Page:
Watching Seeds Grow
UNM Kim Delker
In 2014, NM EPSCoR supported the hire of Assistant Professors Dr. José Cerrato and Dr. Ricardo González-Pinzón at the UNM Department of Civil, Construction, and Environmental Engineering with funds from the $20 million Energize New Mexico National Science Foundation (NSF) EPSCoR grant.
Almost immediately, both faculty showed great promise and worked as active members of the Uranium Transport and Site Remediation project team tasked with investigating how uranium moves through the environment. Dr. González-Pinzón enthusiastically dove into hydrological modeling frameworks seeking to estimate water budgets based on streamflow data, while Dr. Cerrato served as team lead and investigated how uranium behaved at the interface of soil and water. The two have produced groundbreaking research on the conditions that promote uranium leaching from mine waste that has ramifications for site remediation efforts across the state.
Dr. Cerrato and Dr. González-Pinzón have continued to collaborate after the end of the Energize New Mexico project, and last month were part of a team that received $5 million in NSF CREST Phase II funding for the UNM Center for Water and Environment (CWE), set to begin in January 2020. Phase I of the CREST CWE was started in 2013 by Professor Kerry Howe from the Department of Civil, Construction, and Environmental Engineering. In Phase II, Dr. Howe will continue to serve as principle investigator but is slated to share the role with co-principal investigators Andrew Schuler, Mark Stone, José Cerrato, and Ricardo González-Pinzón.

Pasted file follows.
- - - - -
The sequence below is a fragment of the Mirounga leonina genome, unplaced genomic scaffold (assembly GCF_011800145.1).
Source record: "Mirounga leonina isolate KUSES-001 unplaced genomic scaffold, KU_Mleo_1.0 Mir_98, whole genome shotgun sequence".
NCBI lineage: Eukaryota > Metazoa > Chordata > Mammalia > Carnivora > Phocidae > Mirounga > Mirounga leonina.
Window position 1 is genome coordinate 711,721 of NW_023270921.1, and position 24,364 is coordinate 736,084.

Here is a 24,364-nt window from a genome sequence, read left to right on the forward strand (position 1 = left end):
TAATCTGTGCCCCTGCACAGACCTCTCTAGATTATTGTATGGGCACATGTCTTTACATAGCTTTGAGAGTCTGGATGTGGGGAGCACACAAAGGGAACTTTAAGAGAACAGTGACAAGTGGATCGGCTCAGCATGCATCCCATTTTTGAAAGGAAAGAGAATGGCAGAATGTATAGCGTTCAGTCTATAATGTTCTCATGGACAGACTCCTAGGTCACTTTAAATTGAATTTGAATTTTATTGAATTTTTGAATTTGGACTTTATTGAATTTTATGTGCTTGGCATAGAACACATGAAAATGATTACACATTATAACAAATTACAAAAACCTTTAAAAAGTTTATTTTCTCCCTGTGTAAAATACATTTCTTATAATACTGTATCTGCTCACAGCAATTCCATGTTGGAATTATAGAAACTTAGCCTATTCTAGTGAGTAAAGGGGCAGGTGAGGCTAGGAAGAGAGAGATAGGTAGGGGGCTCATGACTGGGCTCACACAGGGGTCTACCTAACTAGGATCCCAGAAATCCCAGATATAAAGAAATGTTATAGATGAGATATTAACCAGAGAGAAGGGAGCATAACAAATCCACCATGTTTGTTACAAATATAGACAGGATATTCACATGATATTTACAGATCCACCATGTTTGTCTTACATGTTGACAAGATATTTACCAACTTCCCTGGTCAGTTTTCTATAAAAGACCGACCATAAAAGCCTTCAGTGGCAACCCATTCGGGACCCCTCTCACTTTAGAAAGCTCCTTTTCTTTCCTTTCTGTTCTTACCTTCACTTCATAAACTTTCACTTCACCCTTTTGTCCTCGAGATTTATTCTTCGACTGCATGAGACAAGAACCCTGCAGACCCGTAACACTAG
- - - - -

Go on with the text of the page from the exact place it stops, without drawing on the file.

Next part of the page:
Together they hope to continue research work begun under Phase I and increase the participation of underrepresented minority populations in STEM fields.
For their part, Dr. Cerrato and Dr. González-Pinzón are excited, and while this most recent professional achievement is entirely a product of their own sweat, blood, and tears, both academics also NM EPSCoR in their success.
"I believe the experience and skills I gained as Uranium Team lead on the previous NM EPSCoR project have prepared me well for larger opportunities like this one,” Dr. Cerrato explained.
Dr. González-Pinzón agrees, adding, "The impacts of NM EPSCoR do not end when a project ends. For example, the collaborative research that we began with the Energize New Mexico grant grew into an excellent professional relationship, and now we are Co-PIs on a $5 million NSF grant.
It’s statements like these that make previous NM EPSCoR Associate Director and Co-PI, Dr. Mary Jo Daniel, who is now Director of the Faculty Research Development Office at UNM, absolutely beam.
“This is exactly what we wanted to happen,” Dr. Mary Jo Daniel explains.
“The primary goal of NM EPSCoR is to build research capacity in the state. UNM hired these two promising researchers with support from the Energize New Mexico EPSCoR grant, and now they are filling leadership roles in a large, collaborative NSF research center. It is great to see.”
Indeed it is. Congratulations to the UNM Center for Water and the Environment on this Phase II funding, and for helping make NM EPSCoR seeds grow. Learn more by reading the official UNM press release.